Cillian Murphy as Jim
Naomie Harris as Selena
Brendan Gleeson as Frank
Megan Burns as Hannah
By The Zombie Master, Lee Roberts
“Hey Lee, 28 Days Later is this new zombie film you have got to see”, were the words that a friend of mine used to get me into the theater to watch this British addition to the zombie genre. I walked out confused and let down.
Does my friend not know what a zombie is? And more importantly, if someone were to run into a zombie and this film was the only reference that they had, could a family member sue the film makers for spreading false information?
I was later given the DVD of 28 Days Later as a gift by another friend who knew that I liked zombie movies. My cries of “This is not a zombie movie” again fell on deaf ears.
A year later, going through my DVD collection, I ran across the film again. It was unopened, and I decided to watch it again. Had I not, I would have missed out on a very good, not a zombie, movie.
28 Days Later begins with a group of animal rights activists breaking into an animal testing facility to free their primate cousins from experimentation. They fail to take heed when a scientist warns them that the primates are infected with a virus named “rage”.
The female activist wants to pat, hold, and cuddle a cute monkey so she opens the cage – and gets bitten by the same cute monkey. After about 12 seconds, she becomes infected with the virus and goes absolutely ape (I know, bad pun.) but does not become a zombie.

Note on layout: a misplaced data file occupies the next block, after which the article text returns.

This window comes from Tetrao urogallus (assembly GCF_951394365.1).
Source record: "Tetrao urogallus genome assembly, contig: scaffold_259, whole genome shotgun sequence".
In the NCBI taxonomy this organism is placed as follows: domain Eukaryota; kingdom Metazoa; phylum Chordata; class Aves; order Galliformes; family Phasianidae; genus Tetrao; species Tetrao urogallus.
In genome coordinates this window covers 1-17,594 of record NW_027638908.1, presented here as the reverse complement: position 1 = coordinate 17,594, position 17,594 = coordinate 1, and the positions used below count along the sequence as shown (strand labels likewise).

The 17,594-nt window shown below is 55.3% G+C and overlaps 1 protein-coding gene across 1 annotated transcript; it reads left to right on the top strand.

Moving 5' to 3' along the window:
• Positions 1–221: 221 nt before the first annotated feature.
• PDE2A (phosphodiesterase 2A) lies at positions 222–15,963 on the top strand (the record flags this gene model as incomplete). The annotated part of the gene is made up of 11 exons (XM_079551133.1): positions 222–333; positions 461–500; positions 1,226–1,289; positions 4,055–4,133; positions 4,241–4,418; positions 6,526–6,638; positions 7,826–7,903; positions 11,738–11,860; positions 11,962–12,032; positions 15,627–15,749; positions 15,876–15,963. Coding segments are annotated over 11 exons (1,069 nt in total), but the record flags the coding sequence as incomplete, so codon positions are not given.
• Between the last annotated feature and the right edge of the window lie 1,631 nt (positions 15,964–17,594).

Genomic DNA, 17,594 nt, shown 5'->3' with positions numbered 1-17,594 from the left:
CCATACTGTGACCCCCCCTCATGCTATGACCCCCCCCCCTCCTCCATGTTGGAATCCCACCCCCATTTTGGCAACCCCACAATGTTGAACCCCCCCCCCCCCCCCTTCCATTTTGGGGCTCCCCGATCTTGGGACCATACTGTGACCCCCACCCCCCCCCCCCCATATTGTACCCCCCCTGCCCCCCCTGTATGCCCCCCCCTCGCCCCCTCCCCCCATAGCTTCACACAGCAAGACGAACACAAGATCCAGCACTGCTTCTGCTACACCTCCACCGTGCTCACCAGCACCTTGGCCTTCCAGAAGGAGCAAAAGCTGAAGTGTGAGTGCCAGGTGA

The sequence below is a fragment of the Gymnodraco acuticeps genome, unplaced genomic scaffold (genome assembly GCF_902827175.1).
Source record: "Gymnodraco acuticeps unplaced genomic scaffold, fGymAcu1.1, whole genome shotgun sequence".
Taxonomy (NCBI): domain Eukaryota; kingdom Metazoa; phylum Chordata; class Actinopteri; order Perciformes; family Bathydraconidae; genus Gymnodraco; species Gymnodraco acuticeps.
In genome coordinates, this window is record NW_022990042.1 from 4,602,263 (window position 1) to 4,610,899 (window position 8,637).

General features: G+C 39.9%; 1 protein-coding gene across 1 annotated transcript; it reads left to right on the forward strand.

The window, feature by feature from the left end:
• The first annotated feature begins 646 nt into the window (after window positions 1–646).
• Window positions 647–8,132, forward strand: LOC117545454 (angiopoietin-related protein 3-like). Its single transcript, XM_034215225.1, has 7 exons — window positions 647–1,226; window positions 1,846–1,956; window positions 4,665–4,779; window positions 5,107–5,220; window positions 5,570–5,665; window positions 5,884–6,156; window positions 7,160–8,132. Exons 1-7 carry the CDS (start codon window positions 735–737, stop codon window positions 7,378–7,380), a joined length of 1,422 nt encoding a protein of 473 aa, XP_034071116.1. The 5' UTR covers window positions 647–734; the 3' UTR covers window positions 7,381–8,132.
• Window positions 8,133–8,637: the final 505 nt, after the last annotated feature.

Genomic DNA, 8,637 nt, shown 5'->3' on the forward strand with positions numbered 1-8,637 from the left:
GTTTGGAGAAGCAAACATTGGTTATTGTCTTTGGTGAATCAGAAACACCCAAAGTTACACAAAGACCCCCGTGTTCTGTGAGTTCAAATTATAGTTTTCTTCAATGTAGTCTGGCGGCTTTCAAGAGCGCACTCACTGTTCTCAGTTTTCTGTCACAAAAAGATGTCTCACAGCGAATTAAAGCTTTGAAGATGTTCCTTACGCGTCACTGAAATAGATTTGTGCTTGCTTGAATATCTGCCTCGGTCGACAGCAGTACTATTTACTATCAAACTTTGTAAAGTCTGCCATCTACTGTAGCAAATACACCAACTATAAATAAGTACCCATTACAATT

28 Days Later is not, you see, just a catchy title. Our hero, Jim (Cillian Murphy) wakes up from a coma to find that he is alone, very alone, freakishly alone. After wandering around a very deserted London, Jim walks into a church to find a large amount of bodies just lying around the pews. He makes the mistake of saying “Hello” and finds himself being chased by some rather vicious folks – but not zombies.
Jim is saved by Selena (Naomie Harris) and company and is later joined by Frank (Brendan Gleeson) and his daughter Hannah (Megan Burns) as they travel to Manchester in search of survivors, and a supposed cure for the virus. Once there however, their troubles are just beginning.
Without giving too much of the action away, writer and director Alex Garland and Danny Boyle have given us a very compelling film that should make us think about the dangers of biohazards that could be released and spread in today’s socio-political climate. It should not, however, make us think about zombies.
This is a great film about a blood-borne virus that has horrifying psychological and physical side effects. It is about the human will to survive at all costs. It is about what each and every one of us could become if we were to leave our rage unchecked. In case you may not have been paying attention, though, it is not about zombies.